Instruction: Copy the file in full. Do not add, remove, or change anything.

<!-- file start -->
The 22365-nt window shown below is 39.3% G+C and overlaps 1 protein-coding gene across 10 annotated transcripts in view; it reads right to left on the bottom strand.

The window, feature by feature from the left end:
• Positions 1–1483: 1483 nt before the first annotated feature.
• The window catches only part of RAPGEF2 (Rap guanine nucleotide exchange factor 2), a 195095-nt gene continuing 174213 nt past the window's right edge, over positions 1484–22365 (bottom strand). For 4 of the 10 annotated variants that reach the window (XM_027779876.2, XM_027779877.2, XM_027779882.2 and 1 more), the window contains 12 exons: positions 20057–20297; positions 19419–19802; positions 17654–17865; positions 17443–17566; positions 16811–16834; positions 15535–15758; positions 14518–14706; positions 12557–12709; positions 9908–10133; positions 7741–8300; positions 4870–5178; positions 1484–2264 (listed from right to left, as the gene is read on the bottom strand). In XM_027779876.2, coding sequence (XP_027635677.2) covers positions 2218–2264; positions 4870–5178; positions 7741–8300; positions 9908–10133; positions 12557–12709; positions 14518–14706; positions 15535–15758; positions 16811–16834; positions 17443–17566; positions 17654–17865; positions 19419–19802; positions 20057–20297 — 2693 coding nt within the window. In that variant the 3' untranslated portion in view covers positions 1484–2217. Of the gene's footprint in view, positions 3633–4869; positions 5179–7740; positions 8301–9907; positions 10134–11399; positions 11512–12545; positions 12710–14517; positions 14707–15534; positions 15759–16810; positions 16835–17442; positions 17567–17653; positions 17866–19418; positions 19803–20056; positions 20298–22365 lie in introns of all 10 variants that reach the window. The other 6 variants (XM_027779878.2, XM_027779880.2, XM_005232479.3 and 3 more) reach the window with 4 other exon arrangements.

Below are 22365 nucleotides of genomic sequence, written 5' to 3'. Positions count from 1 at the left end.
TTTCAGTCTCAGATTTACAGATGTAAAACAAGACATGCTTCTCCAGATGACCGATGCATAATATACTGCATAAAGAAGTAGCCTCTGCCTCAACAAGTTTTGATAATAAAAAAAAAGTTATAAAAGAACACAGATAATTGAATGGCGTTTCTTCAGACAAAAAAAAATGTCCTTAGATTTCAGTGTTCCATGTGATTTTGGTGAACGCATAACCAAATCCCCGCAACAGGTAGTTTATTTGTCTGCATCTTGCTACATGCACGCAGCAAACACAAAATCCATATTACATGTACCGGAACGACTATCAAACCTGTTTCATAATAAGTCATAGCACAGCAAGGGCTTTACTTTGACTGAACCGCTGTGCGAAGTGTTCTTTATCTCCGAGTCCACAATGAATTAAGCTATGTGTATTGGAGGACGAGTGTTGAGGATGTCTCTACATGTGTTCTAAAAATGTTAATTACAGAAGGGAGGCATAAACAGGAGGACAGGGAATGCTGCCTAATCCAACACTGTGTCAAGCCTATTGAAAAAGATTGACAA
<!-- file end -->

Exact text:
The 22365-nt window shown below is 39.3% G+C and overlaps 1 protein-coding gene across 10 annotated transcripts in view; it reads right to left on the bottom strand.

The window, feature by feature from the left end:
• Positions 1–1483: 1483 nt before the first annotated feature.
• The window catches only part of RAPGEF2 (Rap guanine nucleotide exchange factor 2), a 195095-nt gene continuing 174213 nt past the window's right edge, over positions 1484–22365 (bottom strand). For 4 of the 10 annotated variants that reach the window (XM_027779876.2, XM_027779877.2, XM_027779882.2 and 1 more), the window contains 12 exons: positions 20057–20297; positions 19419–19802; positions 17654–17865; positions 17443–17566; positions 16811–16834; positions 15535–15758; positions 14518–14706; positions 12557–12709; positions 9908–10133; positions 7741–8300; positions 4870–5178; positions 1484–2264 (listed from right to left, as the gene is read on the bottom strand). In XM_027779876.2, coding sequence (XP_027635677.2) covers positions 2218–2264; positions 4870–5178; positions 7741–8300; positions 9908–10133; positions 12557–12709; positions 14518–14706; positions 15535–15758; positions 16811–16834; positions 17443–17566; positions 17654–17865; positions 19419–19802; positions 20057–20297 — 2693 coding nt within the window. In that variant the 3' untranslated portion in view covers positions 1484–2217. Of the gene's footprint in view, positions 3633–4869; positions 5179–7740; positions 8301–9907; positions 10134–11399; positions 11512–12545; positions 12710–14517; positions 14707–15534; positions 15759–16810; positions 16835–17442; positions 17567–17653; positions 17866–19418; positions 19803–20056; positions 20298–22365 lie in introns of all 10 variants that reach the window. The other 6 variants (XM_027779878.2, XM_027779880.2, XM_005232479.3 and 3 more) reach the window with 4 other exon arrangements.

Below are 22365 nucleotides of genomic sequence, written 5' to 3'. Positions count from 1 at the left end.
TTTCAGTCTCAGATTTACAGATGTAAAACAAGACATGCTTCTCCAGATGACCGATGCATAATATACTGCATAAAGAAGTAGCCTCTGCCTCAACAAGTTTTGATAATAAAAAAAAAGTTATAAAAGAACACAGATAATTGAATGGCGTTTCTTCAGACAAAAAAAAATGTCCTTAGATTTCAGTGTTCCATGTGATTTTGGTGAACGCATAACCAAATCCCCGCAACAGGTAGTTTATTTGTCTGCATCTTGCTACATGCACGCAGCAAACACAAAATCCATATTACATGTACCGGAACGACTATCAAACCTGTTTCATAATAAGTCATAGCACAGCAAGGGCTTTACTTTGACTGAACCGCTGTGCGAAGTGTTCTTTATCTCCGAGTCCACAATGAATTAAGCTATGTGTATTGGAGGACGAGTGTTGAGGATGTCTCTACATGTGTTCTAAAAATGTTAATTACAGAAGGGAGGCATAAACAGGAGGACAGGGAATGCTGCCTAATCCAACACTGTGTCAAGCCTATTGAAAAAGATTGACAA